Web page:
Populations of the endangered Indus river dolphin are becoming even scarcer as more water is being used for irrigation and the rivers are becoming more fragmented, a new study says.
The freshwater dolphins live in the lower part of the Indus River, which is in Pakistan. The species is endangered, with only around 1,100 dolphins remaining in the world. The mammals are confined to a 750-mile stretch of the river, and are also divided into isolated populations due to six barrages.
Researchers looked at current dams, dam construction, the length and width of the river, and other things for their study. In the end, they found that dams have fragmented the dolphins into 17 isolated populations. In 10 areas, those populations have disappeared. Six areas are still populated by the dolphins, while the status of the Indus river dolphin is unknown in one area.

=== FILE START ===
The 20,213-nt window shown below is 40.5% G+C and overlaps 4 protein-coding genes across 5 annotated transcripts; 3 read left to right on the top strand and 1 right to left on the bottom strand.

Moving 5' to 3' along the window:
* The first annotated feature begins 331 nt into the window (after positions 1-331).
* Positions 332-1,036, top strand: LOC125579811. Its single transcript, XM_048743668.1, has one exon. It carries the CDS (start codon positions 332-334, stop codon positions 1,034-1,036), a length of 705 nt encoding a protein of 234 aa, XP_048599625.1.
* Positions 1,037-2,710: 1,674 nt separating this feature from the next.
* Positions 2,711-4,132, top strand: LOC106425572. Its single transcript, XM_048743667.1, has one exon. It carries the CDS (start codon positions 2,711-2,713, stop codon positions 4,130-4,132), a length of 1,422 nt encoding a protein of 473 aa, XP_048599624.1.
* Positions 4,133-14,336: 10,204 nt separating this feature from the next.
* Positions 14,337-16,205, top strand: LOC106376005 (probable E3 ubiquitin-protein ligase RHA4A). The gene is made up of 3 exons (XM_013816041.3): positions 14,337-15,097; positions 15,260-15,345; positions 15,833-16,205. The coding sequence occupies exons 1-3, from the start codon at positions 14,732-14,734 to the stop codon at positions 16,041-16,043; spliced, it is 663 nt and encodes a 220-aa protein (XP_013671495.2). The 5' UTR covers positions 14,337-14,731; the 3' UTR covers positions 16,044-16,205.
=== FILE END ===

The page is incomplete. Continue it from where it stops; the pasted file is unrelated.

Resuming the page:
Irrigation at diversion dams have been causing low dry-season river discharge, and researchers believe that this is the main reason why the dolphin populations are dying out.
“This important study shows that it is river habitat fragmentation by dams, and removal of river water for irrigation that has caused the massive range decline of the Indus River freshwater dolphin,” said Gill Braulik from the Wildlife Conservation Society, who is one of the study’s researchers.
By examining why the population are dying out, the researchers hope to raise awareness about the environmental problems dams can cause.
“This increased understanding of species decline in fragmented river systems is especially important because hundreds of new dams and water developments are planned or are under construction in many of the world’s rivers and large losses of aquatic biodiversity can be expected,” Braulik explained.
The findings were published in the journal PLOS ONE.